Case study: Management Introduction Metaphor is viewed as a valuable tool utilised byorganisations to offer clarity to complicated issues, through providing non-literal meaning in describing real life situations (Morgan, 2006). Morgan stated that metaphor offers a one- sided insight that describe organisations. Despite their biases and incomplete usage, metaphors create new aspects of perceiving things and offer opportunities for new theories. According to Morgan, there are 8 metaphoric images in organisations. They include; organism, machine, brain, political system, cultural system, instrument of domination, flux and transformation (Cited in Lawley, 2001). Case studies that utilise Morgan’s metaphors The Case of Chattanooga ice cream Company Chattanooga ice cream Company is one of the 3 main Companies incorporated in the Chattanooga Food Corporation.
The Company lost one of the major customers for no valid reasons. As a result, the general manager of the division called for a meeting to discuss the root cause of the problem and the credible solutions. However, conflicts took place in the meeting. The reactions and actions can be used to reflect how the division acts a metaphorical image (Shurrab, 2013). The case was analysed through the use of machine metaphor.
Machines have been incorporated in people and have changed their ways of living. Economic growth brought about by utilisation of machines in most sectors of the economy has brought about stiff competition, which may be one of the reasons as to why Chattanooga lost its customers. The problems and conflicts within the organisation clearly show that there is poor communication between departments. To solve the problem of communication, department should be united to a common goal and inform each other on every aspect that takes place.
In addition, the top management ought to include managers and staff in decision making so as to find out the root cause of the problem. In addition, every employee should take responsibility of his or her task within the Company. The Company is divided into various departments. Each department should enhance its activities so as to provide high quality products, thus increased profits. More so, managers in every department should give work report to the top man so as to access the progress of the Company.
The Oticon Company Oticon is Danish Company, which is located in Copenhagen. Oticon was one of the best hearing aids Company in the universe. However, the emergence of competitive Companies such as Starkey and Siemens Audiologische Technik placed Oticon in a very slippery position in the market. To rectify the situation, the board of Oticon recruited Lars Kolind to analyse the strengths and drawbacks of Oticon. Kolind was a brilliant young man who had a history of providing science- oriented solutions to major Companies around the globe. Kolind found out that the Company’s strength were okay, thus less competition.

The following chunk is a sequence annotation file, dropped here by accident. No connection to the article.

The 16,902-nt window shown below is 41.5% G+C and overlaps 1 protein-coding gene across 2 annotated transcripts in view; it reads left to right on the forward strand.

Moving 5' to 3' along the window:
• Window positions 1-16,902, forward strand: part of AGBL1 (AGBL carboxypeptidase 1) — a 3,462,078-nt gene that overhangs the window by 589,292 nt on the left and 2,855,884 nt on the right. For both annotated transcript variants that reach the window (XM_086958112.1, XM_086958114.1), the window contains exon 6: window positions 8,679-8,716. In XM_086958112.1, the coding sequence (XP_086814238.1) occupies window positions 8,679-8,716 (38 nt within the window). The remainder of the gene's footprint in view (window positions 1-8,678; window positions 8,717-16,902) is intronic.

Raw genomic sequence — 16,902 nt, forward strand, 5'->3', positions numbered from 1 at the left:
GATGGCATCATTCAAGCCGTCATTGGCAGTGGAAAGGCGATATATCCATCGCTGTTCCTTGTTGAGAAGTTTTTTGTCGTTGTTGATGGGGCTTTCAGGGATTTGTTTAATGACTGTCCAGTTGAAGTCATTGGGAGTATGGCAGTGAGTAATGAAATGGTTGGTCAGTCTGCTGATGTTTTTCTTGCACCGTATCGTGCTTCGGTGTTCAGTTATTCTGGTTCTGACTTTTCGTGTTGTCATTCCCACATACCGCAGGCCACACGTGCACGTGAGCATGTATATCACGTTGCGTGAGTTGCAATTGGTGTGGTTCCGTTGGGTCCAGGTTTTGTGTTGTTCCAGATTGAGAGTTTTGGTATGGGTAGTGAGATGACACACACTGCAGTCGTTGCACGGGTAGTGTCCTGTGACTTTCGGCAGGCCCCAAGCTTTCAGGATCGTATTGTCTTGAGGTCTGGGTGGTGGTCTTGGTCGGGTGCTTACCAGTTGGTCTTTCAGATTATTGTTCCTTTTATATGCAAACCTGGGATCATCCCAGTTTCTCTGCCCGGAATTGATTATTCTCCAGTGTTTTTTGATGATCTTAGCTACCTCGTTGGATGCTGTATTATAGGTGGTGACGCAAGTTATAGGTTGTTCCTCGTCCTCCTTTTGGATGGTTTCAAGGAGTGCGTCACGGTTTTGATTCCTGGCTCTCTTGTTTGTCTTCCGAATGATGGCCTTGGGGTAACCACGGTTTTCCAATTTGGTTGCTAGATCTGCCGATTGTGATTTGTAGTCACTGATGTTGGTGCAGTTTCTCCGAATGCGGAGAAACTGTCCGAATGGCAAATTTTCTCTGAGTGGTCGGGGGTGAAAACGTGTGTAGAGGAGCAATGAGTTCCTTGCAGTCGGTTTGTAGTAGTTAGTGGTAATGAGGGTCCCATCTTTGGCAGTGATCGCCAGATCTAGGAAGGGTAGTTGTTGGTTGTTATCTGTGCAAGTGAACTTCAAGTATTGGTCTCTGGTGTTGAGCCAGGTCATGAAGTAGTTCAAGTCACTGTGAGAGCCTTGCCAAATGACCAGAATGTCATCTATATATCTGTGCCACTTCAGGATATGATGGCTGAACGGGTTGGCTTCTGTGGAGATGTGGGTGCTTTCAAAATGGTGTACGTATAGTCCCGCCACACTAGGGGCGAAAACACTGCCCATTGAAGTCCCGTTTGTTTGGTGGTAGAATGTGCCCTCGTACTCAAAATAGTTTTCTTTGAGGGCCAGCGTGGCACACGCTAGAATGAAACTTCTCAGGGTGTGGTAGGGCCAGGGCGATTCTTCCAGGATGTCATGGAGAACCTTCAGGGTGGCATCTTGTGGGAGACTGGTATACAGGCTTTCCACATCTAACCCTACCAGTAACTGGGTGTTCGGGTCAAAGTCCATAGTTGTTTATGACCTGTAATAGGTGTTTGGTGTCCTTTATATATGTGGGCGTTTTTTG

On the contrary, he realised that Oticon Company was inflexible, less responsive to essential issues and rigid. Such issues would make the Company lag behind. As a result, Kolind came up with a concrete plan so as to change the Company into a learning responsive organisation. In this case, he decided to improve the Company’s competitive advantage so as to have a large market share, thus increase the profit margin (Shurrab, 2013). The case is analysed by utilising the brain metaphor.
In this case, it discusses aspects that can be seen and understood by the Company. In addition, it enables people to reflect the essential plans set by Kolind. The major issues of the Company include; rigidness, inflexibility and low responsiveness towards essential issues. In relation to Kolind’s new set of plans, departments ought to perform more than one task at a given period. For instance, engineers should research and marketing at the same time. The Company ought to involve top management in decision making. This is because it acts as the ‘brain’ of the organisation.
The Company should incorporate information technology so as to enhance its efficiency. For instance, information from one department to another should be communicated via e-mail. In conclusion, metaphors give Companies a sense of directions, values and history. In this case, they enable the Company see, understand and shape its essential aspects. More so, metaphors aid the top management in making vital decisions. Metaphors give organisational theorists an opportunity to help managers to enhance their roles, through identifying and efficiently managing unknown factors, which affect the organisation.
References Shurrab, H. (2013, February 4). Analysis of the case Oticon using the brain metaphor. Retrieved From http: //www. slideshare. net/hafezshurrab1/analysis-of-the-case-oticon-using-the-brain-metaphor Lawley, J. (2001). Metaphors of Organisation. Retrieved from http: //www. cleanlanguage. co. uk/articles/articles/19/1/Metaphors-of-Organisation-part-1/Page1.html Morgan, G. (2006). Images of organisations. Thousand Oaks, CA: Sage Shurrab, H. (2013, January 29). Analysis of the case Chattanooga using the machine metaphor. Retrieved fromhttp: //www. slideshare. net/hafezshurrab1/analysis-of-the-case-chattanooga-using-the-machine-metaphor